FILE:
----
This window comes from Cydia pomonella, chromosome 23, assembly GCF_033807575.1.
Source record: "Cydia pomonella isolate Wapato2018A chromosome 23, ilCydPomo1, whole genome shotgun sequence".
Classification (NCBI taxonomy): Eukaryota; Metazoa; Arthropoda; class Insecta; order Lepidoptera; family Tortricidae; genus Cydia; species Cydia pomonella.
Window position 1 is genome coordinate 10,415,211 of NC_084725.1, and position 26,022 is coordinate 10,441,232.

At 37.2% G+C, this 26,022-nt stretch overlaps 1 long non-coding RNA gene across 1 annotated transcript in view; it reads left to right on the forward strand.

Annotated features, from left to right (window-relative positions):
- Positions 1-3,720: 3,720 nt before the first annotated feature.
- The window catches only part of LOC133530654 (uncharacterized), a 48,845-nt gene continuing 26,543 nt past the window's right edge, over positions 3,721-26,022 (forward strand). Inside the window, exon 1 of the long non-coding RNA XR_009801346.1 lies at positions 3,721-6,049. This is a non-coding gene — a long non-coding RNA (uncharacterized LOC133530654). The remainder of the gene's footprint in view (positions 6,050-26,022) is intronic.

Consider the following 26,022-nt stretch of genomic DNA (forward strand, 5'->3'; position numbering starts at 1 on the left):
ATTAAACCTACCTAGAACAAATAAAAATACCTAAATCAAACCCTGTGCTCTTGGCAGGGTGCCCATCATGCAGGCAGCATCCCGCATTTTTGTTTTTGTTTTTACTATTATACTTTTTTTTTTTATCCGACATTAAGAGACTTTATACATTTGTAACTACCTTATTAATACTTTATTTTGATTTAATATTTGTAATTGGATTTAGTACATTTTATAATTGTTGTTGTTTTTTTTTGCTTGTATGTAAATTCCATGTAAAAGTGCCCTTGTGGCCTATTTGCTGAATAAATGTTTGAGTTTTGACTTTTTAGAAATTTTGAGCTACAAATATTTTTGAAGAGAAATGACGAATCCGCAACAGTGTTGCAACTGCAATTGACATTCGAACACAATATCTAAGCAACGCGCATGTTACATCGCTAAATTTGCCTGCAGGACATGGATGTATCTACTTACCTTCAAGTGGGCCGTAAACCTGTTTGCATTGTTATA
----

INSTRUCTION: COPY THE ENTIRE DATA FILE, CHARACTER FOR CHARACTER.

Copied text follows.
This window comes from Cydia pomonella, chromosome 23, assembly GCF_033807575.1.
Source record: "Cydia pomonella isolate Wapato2018A chromosome 23, ilCydPomo1, whole genome shotgun sequence".
Classification (NCBI taxonomy): Eukaryota; Metazoa; Arthropoda; class Insecta; order Lepidoptera; family Tortricidae; genus Cydia; species Cydia pomonella.
Window position 1 is genome coordinate 10,415,211 of NC_084725.1, and position 26,022 is coordinate 10,441,232.

At 37.2% G+C, this 26,022-nt stretch overlaps 1 long non-coding RNA gene across 1 annotated transcript in view; it reads left to right on the forward strand.

Annotated features, from left to right (window-relative positions):
- Positions 1-3,720: 3,720 nt before the first annotated feature.
- The window catches only part of LOC133530654 (uncharacterized), a 48,845-nt gene continuing 26,543 nt past the window's right edge, over positions 3,721-26,022 (forward strand). Inside the window, exon 1 of the long non-coding RNA XR_009801346.1 lies at positions 3,721-6,049. This is a non-coding gene — a long non-coding RNA (uncharacterized LOC133530654). The remainder of the gene's footprint in view (positions 6,050-26,022) is intronic.

Consider the following 26,022-nt stretch of genomic DNA (forward strand, 5'->3'; position numbering starts at 1 on the left):
ATTAAACCTACCTAGAACAAATAAAAATACCTAAATCAAACCCTGTGCTCTTGGCAGGGTGCCCATCATGCAGGCAGCATCCCGCATTTTTGTTTTTGTTTTTACTATTATACTTTTTTTTTTTATCCGACATTAAGAGACTTTATACATTTGTAACTACCTTATTAATACTTTATTTTGATTTAATATTTGTAATTGGATTTAGTACATTTTATAATTGTTGTTGTTTTTTTTTGCTTGTATGTAAATTCCATGTAAAAGTGCCCTTGTGGCCTATTTGCTGAATAAATGTTTGAGTTTTGACTTTTTAGAAATTTTGAGCTACAAATATTTTTGAAGAGAAATGACGAATCCGCAACAGTGTTGCAACTGCAATTGACATTCGAACACAATATCTAAGCAACGCGCATGTTACATCGCTAAATTTGCCTGCAGGACATGGATGTATCTACTTACCTTCAAGTGGGCCGTAAACCTGTTTGCATTGTTATA